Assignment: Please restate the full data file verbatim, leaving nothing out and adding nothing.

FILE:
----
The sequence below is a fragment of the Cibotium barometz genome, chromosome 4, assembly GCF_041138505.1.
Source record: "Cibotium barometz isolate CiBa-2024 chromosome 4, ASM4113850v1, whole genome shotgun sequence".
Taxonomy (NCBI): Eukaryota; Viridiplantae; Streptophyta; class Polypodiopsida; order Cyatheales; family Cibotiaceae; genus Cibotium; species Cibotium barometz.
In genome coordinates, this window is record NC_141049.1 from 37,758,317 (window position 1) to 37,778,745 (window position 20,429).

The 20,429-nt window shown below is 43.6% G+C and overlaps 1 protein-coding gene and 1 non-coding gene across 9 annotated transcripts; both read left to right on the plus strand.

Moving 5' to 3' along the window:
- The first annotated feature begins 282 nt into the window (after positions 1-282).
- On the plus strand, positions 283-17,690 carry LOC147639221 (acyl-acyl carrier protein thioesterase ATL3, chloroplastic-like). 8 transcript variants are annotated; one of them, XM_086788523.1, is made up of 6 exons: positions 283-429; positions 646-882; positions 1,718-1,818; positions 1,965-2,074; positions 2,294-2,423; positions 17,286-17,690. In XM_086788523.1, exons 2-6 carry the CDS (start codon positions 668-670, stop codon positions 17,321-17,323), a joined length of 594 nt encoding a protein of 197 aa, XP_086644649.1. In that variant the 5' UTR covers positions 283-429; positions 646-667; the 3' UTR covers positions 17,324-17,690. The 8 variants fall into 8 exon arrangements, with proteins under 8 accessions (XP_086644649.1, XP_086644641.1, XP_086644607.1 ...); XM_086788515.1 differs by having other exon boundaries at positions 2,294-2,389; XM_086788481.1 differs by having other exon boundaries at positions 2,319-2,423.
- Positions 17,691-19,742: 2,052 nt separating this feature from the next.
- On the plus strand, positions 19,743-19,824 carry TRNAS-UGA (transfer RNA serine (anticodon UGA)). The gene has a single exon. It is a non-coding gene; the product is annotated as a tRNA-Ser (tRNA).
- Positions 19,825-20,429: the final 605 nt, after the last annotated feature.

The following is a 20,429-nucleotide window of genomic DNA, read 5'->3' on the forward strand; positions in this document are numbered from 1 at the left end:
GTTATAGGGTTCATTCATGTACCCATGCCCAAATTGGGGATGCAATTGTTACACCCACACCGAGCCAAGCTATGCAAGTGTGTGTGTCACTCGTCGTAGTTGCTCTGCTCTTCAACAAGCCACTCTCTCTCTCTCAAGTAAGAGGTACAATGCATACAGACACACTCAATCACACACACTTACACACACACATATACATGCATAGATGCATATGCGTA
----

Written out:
The sequence below is a fragment of the Cibotium barometz genome, chromosome 4, assembly GCF_041138505.1.
Source record: "Cibotium barometz isolate CiBa-2024 chromosome 4, ASM4113850v1, whole genome shotgun sequence".
Taxonomy (NCBI): Eukaryota; Viridiplantae; Streptophyta; class Polypodiopsida; order Cyatheales; family Cibotiaceae; genus Cibotium; species Cibotium barometz.
In genome coordinates, this window is record NC_141049.1 from 37,758,317 (window position 1) to 37,778,745 (window position 20,429).

The 20,429-nt window shown below is 43.6% G+C and overlaps 1 protein-coding gene and 1 non-coding gene across 9 annotated transcripts; both read left to right on the plus strand.

Moving 5' to 3' along the window:
- The first annotated feature begins 282 nt into the window (after positions 1-282).
- On the plus strand, positions 283-17,690 carry LOC147639221 (acyl-acyl carrier protein thioesterase ATL3, chloroplastic-like). 8 transcript variants are annotated; one of them, XM_086788523.1, is made up of 6 exons: positions 283-429; positions 646-882; positions 1,718-1,818; positions 1,965-2,074; positions 2,294-2,423; positions 17,286-17,690. In XM_086788523.1, exons 2-6 carry the CDS (start codon positions 668-670, stop codon positions 17,321-17,323), a joined length of 594 nt encoding a protein of 197 aa, XP_086644649.1. In that variant the 5' UTR covers positions 283-429; positions 646-667; the 3' UTR covers positions 17,324-17,690. The 8 variants fall into 8 exon arrangements, with proteins under 8 accessions (XP_086644649.1, XP_086644641.1, XP_086644607.1 ...); XM_086788515.1 differs by having other exon boundaries at positions 2,294-2,389; XM_086788481.1 differs by having other exon boundaries at positions 2,319-2,423.
- Positions 17,691-19,742: 2,052 nt separating this feature from the next.
- On the plus strand, positions 19,743-19,824 carry TRNAS-UGA (transfer RNA serine (anticodon UGA)). The gene has a single exon. It is a non-coding gene; the product is annotated as a tRNA-Ser (tRNA).
- Positions 19,825-20,429: the final 605 nt, after the last annotated feature.

The following is a 20,429-nucleotide window of genomic DNA, read 5'->3' on the forward strand; positions in this document are numbered from 1 at the left end:
GTTATAGGGTTCATTCATGTACCCATGCCCAAATTGGGGATGCAATTGTTACACCCACACCGAGCCAAGCTATGCAAGTGTGTGTGTCACTCGTCGTAGTTGCTCTGCTCTTCAACAAGCCACTCTCTCTCTCTCAAGTAAGAGGTACAATGCATACAGACACACTCAATCACACACACTTACACACACACATATACATGCATAGATGCATATGCGTA